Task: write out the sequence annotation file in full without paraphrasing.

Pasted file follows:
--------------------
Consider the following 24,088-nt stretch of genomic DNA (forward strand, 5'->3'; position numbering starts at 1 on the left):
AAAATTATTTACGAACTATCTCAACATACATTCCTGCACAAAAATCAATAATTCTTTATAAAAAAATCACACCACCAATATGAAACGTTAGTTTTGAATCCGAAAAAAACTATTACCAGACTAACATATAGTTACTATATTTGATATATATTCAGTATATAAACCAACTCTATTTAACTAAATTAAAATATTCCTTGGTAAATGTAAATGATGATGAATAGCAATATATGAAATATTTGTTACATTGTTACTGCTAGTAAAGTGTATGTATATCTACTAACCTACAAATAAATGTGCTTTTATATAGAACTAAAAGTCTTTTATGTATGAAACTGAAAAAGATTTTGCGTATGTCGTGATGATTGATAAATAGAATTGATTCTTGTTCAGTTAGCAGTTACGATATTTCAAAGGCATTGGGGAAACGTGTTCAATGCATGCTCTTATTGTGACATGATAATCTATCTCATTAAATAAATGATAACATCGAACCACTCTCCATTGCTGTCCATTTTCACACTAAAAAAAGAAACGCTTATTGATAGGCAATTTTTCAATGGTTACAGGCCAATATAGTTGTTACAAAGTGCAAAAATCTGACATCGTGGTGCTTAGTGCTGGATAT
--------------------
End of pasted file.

Consider the following 24,088-nt stretch of genomic DNA (forward strand, 5'->3'; position numbering starts at 1 on the left):
AAAATTATTTACGAACTATCTCAACATACATTCCTGCACAAAAATCAATAATTCTTTATAAAAAAATCACACCACCAATATGAAACGTTAGTTTTGAATCCGAAAAAAACTATTACCAGACTAACATATAGTTACTATATTTGATATATATTCAGTATATAAACCAACTCTATTTAACTAAATTAAAATATTCCTTGGTAAATGTAAATGATGATGAATAGCAATATATGAAATATTTGTTACATTGTTACTGCTAGTAAAGTGTATGTATATCTACTAACCTACAAATAAATGTGCTTTTATATAGAACTAAAAGTCTTTTATGTATGAAACTGAAAAAGATTTTGCGTATGTCGTGATGATTGATAAATAGAATTGATTCTTGTTCAGTTAGCAGTTACGATATTTCAAAGGCATTGGGGAAACGTGTTCAATGCATGCTCTTATTGTGACATGATAATCTATCTCATTAAATAAATGATAACATCGAACCACTCTCCATTGCTGTCCATTTTCACACTAAAAAAAGAAACGCTTATTGATAGGCAATTTTTCAATGGTTACAGGCCAATATAGTTGTTACAAAGTGCAAAAATCTGACATCGTGGTGCTTAGTGCTGGATAT